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Re: a chart to keep you awake

I have no problem saying what I said last year and will say about the same this year: 

 

the game has now changed because they have quit moving the goalposts every year (RFS) and the commodity money mania is over; now it is just a weather issue.  Same 'ol.

 

The N. Hemisphere grows anything near a normal crop and prices are going to be a lot lower.

 

As to $3 contracts back at the turn I'll blow my own horn a little. Nobody knew how quickly the ethanol legislation would impact prices back in Fall '06.  When the market closed at new highs in the middle of harvest that year I said that one should listen to the market and move immediately to cover everything if you have any sales on.

 

 I sold "too soon" in the late 2010 recovery although I did argue strongly against selling in the hole that summer when Purdue's favorite private advisor and others were stampeding farmers into panic sales. Got to admit that I didn't see the QE echo commodity boom coming.

 

I am pretty bearish the world financial system in general although not in a goldbuggerish "bleed all patients" sort of a way.

 

 

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Veteran Advisor

Re: a chart to keep you awake

The world needs to have singles hitters, too. I was not launching any ad hominem attack on Nox, just pointing out that his stance on thinking he should invest in precious metals might be better served by just hanging on to some gambling stocks of golden kernals instead.

 

It is true that emotions drive a lot of things, and I discovered that I personally don't stand up well to million dollar margin calls or high priced put insurance. The government currently provides a relatively cheap way to hedge new crop via crop insurance, and I don't see the great risk of doing nothing this year.

 

I am quite content to wait for the sweet pitch once again and hit it out of the park, and am well positioned to store two years of sub $4 corn if that would be the event instead. Not likely in the current world dynamics, but possible and a scenario that would still have me eating regularily. If anything, $4 corn would provide a good buying opportunity in the land market as prices would tumble quickly in that sector.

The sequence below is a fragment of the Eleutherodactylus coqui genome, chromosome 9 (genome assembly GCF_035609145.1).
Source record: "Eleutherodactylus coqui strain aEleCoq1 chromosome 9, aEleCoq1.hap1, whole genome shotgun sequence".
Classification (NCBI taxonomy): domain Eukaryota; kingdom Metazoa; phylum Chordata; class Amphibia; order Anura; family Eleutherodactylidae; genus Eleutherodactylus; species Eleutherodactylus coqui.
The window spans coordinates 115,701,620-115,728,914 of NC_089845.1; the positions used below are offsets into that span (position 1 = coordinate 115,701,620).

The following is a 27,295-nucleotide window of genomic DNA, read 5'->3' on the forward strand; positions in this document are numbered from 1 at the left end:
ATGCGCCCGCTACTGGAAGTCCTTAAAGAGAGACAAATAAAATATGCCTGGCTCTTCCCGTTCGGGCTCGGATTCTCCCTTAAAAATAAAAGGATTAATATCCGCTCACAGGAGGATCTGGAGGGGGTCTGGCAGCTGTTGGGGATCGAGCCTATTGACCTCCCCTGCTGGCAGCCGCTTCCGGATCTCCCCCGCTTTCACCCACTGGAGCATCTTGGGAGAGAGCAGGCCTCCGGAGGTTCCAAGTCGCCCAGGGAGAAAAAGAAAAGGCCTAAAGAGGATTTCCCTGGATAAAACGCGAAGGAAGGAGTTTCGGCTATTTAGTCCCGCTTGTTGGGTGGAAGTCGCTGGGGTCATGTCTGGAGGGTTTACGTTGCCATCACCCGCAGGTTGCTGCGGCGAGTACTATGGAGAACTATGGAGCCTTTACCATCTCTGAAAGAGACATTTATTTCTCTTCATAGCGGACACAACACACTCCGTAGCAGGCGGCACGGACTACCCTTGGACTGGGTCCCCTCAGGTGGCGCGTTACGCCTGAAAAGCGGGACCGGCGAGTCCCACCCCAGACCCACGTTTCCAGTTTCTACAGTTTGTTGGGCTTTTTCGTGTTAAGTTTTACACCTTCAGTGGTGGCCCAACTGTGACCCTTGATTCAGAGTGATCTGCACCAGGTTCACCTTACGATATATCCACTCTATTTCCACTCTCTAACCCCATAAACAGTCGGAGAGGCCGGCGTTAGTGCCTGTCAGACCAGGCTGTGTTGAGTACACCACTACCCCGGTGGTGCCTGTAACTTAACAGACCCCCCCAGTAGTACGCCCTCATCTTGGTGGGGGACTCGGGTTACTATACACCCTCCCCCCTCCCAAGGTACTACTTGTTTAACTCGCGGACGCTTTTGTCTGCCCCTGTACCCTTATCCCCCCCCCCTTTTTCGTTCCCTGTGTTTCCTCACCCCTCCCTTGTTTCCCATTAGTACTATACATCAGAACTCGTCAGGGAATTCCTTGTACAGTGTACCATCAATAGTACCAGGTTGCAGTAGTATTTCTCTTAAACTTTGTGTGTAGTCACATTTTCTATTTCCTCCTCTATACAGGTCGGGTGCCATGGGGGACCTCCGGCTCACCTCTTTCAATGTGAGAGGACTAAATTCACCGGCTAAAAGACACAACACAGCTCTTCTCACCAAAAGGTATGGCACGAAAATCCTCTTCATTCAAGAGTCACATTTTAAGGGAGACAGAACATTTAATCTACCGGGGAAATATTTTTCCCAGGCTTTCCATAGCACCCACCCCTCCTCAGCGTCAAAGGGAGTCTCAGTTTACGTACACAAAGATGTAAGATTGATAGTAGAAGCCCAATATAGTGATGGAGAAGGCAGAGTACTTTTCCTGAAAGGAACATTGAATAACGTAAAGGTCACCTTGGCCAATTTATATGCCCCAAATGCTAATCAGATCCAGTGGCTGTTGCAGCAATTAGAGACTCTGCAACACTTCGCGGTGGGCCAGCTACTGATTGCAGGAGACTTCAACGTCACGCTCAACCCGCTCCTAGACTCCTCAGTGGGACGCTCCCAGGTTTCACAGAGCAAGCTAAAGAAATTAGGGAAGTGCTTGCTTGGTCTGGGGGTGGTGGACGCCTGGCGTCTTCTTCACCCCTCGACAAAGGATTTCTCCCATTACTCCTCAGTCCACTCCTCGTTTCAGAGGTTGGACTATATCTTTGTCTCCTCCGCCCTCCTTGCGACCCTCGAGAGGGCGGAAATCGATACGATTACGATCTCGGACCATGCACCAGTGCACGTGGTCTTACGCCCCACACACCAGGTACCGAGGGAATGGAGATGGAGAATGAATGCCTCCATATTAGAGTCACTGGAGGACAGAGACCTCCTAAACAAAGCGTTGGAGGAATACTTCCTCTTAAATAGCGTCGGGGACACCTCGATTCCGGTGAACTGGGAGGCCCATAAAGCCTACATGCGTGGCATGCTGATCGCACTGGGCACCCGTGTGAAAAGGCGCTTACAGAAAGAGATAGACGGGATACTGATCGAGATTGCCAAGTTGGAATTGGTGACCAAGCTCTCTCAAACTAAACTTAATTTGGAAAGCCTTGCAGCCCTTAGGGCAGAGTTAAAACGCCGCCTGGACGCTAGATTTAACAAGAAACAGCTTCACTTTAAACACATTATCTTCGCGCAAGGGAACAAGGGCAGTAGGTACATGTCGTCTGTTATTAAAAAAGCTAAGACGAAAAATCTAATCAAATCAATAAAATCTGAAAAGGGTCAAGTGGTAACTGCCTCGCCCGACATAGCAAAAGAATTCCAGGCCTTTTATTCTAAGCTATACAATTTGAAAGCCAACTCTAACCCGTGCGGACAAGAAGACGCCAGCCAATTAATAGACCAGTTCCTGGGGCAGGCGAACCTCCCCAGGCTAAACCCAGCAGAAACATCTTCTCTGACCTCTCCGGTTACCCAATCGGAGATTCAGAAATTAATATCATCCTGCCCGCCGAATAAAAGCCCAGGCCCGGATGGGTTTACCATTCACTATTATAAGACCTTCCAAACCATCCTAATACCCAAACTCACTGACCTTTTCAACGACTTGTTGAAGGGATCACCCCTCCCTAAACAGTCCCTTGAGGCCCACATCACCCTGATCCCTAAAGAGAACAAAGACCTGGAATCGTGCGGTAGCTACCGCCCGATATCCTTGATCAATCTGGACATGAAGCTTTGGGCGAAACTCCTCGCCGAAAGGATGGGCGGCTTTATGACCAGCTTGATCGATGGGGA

And as far as selling $8 corn last fall, who didn't?  Probably the guys that hedged a substantial quanitity didn't. The grow it, bin it, sell it crowd hit two years of home runs, in cleaning out 2011 and accelerating 2012 sales. Hard for me to believe that we have close to 6 Billion bushels of corn on hand as of March 1. TIME will certainly tell the story as the summer progresses.

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Advisor

Re: a chart to keep you awake

Redeye will be just fine if he has RA insurance and a bunch of grain bins. There will good carry if we produce a monster crop.

Predictions are usually folly; usually given to serve ones desire to be right.

 

Be thankful you had a crop to sell at 8 bucks. Many of us thought we would be harvesting with a bush hog; some did.

 

Don't have a problem hedging if you got the bushels coming and the price is above cost of production..

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Senior Advisor

Re: a chart to keep you awake

Some general thoughts.

 

Gold is not grain or vice versa.Gold has limited industrial use but is otherwise purely speculative. Grain is consumed and is a necessity and has a higher priority. Linkage between the two is limited.